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Flow thru Sumps aka Turnover Rate

Updated: Jun 30

Let's talk about flow-thru sumps aka the turnover rate of your aquarium. (just my opinion, just like everyone else has theirs)

It used to be an unwritten rule that you had an 8-10x turnover rate in your saltwater aquariums. This was due to many reasons that made perfect sense in their day but is antiquated and just unnecessary with almost all modern equipment. The thought process was since all of your filtrations were in the sump, you had to process all of your water through your sump that many times per hour to efficiently filter and process your aquarium water. This was a factor because most of the early protein skimmers and even mechanical filtration were very poor compared to standards today. Back then most skimmers you went as big as you could fit, just because they worked so poorly you needed that to get the average use from them and they were driven by old wooden airstones. Filter pads were the same way, before socks and modern sumps, you flowed as much heavy flow water thru pads that you could, and changed them almost constantly to keep up.

That was just the way things were. Unfortunately, some of these old school ways of thinking still creep into the modern hobby.

Today, you DO NOT need or want that much flow going through your sump. It's actually bad if you have too much flow. much flow should you have? That is going to be based on the equipment you have in your sump. The primary basis of what is a good amount of flow is your modern protein skimmer. Gone are the days where you want the biggest you can fit. Now you literally buy the size rated for what or how much you are keeping. So how does this fit into your sump flow aka turnover rate? Your flow through your sump should be 1.5 or 2 x the flow rate of your protein skimmers pump. So if your protein skimmer, for example, utilizes a pump that runs at 150gph, then your general flow through your sump should be around 250-300gph. Here's the reasoning for that. Your skimmer is only going to utilize as much water as the pump inside of it can process. So if your flow thru the sump is too high, then the sump is going to take its little bit, and the rest is just going to go flying past your skimmer, effectively just not even getting filtered at all. Same effect with modern filter pads aka floss or even filter socks. In the old days you used super fast flow and pretty coarse pads. Today, pads are so well made and so fine, that you don't need that massive volume to do the same job.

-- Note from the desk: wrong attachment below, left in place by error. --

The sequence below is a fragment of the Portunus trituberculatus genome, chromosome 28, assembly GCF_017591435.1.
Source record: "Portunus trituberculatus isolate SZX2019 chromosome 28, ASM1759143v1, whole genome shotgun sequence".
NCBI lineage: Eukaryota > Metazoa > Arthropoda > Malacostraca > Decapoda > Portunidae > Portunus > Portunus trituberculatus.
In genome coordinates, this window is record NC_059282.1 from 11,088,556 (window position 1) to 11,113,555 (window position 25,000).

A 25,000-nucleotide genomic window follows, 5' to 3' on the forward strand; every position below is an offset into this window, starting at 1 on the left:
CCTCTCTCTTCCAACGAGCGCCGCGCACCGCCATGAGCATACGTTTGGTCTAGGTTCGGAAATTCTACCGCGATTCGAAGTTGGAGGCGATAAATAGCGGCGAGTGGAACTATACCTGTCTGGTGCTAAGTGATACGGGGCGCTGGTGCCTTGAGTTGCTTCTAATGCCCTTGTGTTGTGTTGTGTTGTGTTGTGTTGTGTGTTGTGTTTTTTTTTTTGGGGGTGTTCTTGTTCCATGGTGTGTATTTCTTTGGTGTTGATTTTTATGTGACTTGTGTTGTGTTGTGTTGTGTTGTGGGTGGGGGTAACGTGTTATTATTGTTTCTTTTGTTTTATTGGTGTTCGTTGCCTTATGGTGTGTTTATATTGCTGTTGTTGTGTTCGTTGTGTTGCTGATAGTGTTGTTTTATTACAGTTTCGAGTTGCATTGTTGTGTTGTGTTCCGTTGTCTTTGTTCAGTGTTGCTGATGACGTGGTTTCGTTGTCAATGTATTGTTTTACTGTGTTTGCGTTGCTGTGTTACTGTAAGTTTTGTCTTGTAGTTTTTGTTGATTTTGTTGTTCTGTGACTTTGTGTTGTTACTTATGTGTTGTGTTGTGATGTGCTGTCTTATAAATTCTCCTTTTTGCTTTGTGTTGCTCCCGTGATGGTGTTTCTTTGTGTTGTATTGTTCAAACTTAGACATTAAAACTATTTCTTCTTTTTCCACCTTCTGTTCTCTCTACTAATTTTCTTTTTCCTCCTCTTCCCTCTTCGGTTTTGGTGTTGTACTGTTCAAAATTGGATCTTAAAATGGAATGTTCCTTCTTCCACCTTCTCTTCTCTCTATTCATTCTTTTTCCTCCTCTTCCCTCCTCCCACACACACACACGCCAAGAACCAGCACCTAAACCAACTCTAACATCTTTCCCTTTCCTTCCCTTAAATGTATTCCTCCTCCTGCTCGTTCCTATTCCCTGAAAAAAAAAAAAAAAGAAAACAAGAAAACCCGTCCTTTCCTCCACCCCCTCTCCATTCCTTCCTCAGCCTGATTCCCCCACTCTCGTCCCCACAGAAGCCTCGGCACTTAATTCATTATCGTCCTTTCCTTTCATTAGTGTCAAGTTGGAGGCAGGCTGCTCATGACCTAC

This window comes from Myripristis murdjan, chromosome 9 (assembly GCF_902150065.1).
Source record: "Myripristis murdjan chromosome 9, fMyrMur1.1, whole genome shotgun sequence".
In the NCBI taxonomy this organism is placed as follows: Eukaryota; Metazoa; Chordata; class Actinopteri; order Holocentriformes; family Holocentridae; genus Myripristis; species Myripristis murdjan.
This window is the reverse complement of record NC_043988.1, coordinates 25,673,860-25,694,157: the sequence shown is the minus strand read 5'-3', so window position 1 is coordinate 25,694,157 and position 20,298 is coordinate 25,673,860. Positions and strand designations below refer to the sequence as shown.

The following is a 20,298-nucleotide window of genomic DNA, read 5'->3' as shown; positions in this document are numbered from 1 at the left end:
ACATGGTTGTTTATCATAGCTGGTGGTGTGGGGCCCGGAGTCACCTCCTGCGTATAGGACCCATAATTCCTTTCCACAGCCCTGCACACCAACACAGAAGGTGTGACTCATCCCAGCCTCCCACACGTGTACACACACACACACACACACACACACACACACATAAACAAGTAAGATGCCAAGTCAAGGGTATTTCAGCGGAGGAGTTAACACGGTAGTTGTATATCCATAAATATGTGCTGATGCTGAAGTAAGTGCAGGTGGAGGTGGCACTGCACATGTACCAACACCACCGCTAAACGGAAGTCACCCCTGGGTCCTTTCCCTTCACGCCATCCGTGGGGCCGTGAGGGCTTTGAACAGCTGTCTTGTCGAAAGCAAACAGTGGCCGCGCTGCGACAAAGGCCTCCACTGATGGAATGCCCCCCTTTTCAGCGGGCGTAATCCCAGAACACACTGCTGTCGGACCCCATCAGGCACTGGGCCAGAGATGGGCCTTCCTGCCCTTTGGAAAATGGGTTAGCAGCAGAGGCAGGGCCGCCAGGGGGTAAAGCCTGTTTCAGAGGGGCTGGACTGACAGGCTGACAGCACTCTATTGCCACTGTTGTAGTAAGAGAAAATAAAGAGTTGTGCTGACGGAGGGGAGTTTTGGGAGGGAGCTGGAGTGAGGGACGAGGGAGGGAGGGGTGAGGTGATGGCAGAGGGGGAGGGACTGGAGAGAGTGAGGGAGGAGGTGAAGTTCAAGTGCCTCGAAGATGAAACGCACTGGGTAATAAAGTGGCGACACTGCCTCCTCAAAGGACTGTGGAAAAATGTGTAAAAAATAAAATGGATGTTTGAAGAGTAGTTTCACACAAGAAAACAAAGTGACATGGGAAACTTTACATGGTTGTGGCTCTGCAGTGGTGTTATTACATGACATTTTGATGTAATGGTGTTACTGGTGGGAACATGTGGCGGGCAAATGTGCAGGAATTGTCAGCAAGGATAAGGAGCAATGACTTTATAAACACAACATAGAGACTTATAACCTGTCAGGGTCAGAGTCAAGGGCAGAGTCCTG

Now for each additional piece of equipment that utilizes a pump for passing water through it, you can if needed increase your overall flow through your sump by 25%. Usually, it is not needed though. For example media reactors, just don't need excess flow.

So, everyone always starts barking........yea but I need massive flow through my tank for my corals and to keep stuff in suspension and cleanliness.

Well, wake up everyone.............that's what all these modern sometimes high dollar wavemakers and circulation pumps are for.

So, ending with this......"Slow down your flow through your sump, so it can actually do the job it is created for."

What is your estimated flow rate through your sump to your tank? And why?

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1 Kommentar

26. Feb. 2020

Plus, slowing your flow down, makes your overall system a good bit quiter.

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